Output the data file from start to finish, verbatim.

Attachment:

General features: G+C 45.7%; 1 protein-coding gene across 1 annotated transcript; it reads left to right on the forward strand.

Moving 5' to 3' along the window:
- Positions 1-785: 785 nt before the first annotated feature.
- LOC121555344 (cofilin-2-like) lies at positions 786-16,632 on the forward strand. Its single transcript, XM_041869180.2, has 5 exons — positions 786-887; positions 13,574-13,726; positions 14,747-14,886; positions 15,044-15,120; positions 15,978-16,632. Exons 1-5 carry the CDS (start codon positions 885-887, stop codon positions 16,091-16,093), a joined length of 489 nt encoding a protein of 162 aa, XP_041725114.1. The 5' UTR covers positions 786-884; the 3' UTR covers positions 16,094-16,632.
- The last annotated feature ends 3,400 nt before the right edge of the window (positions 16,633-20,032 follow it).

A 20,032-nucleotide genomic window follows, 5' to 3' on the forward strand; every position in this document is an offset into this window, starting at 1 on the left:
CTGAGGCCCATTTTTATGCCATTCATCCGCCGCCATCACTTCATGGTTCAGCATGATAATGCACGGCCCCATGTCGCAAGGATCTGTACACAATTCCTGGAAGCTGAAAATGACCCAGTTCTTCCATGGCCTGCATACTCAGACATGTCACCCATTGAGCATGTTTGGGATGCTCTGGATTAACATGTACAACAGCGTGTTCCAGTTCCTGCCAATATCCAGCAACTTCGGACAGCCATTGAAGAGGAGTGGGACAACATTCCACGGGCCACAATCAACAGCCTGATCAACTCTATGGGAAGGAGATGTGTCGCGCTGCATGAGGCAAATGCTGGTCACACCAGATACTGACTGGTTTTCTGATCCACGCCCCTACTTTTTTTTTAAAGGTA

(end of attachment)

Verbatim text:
General features: G+C 45.7%; 1 protein-coding gene across 1 annotated transcript; it reads left to right on the forward strand.

Moving 5' to 3' along the window:
- Positions 1-785: 785 nt before the first annotated feature.
- LOC121555344 (cofilin-2-like) lies at positions 786-16,632 on the forward strand. Its single transcript, XM_041869180.2, has 5 exons — positions 786-887; positions 13,574-13,726; positions 14,747-14,886; positions 15,044-15,120; positions 15,978-16,632. Exons 1-5 carry the CDS (start codon positions 885-887, stop codon positions 16,091-16,093), a joined length of 489 nt encoding a protein of 162 aa, XP_041725114.1. The 5' UTR covers positions 786-884; the 3' UTR covers positions 16,094-16,632.
- The last annotated feature ends 3,400 nt before the right edge of the window (positions 16,633-20,032 follow it).

A 20,032-nucleotide genomic window follows, 5' to 3' on the forward strand; every position in this document is an offset into this window, starting at 1 on the left:
CTGAGGCCCATTTTTATGCCATTCATCCGCCGCCATCACTTCATGGTTCAGCATGATAATGCACGGCCCCATGTCGCAAGGATCTGTACACAATTCCTGGAAGCTGAAAATGACCCAGTTCTTCCATGGCCTGCATACTCAGACATGTCACCCATTGAGCATGTTTGGGATGCTCTGGATTAACATGTACAACAGCGTGTTCCAGTTCCTGCCAATATCCAGCAACTTCGGACAGCCATTGAAGAGGAGTGGGACAACATTCCACGGGCCACAATCAACAGCCTGATCAACTCTATGGGAAGGAGATGTGTCGCGCTGCATGAGGCAAATGCTGGTCACACCAGATACTGACTGGTTTTCTGATCCACGCCCCTACTTTTTTTTTAAAGGTA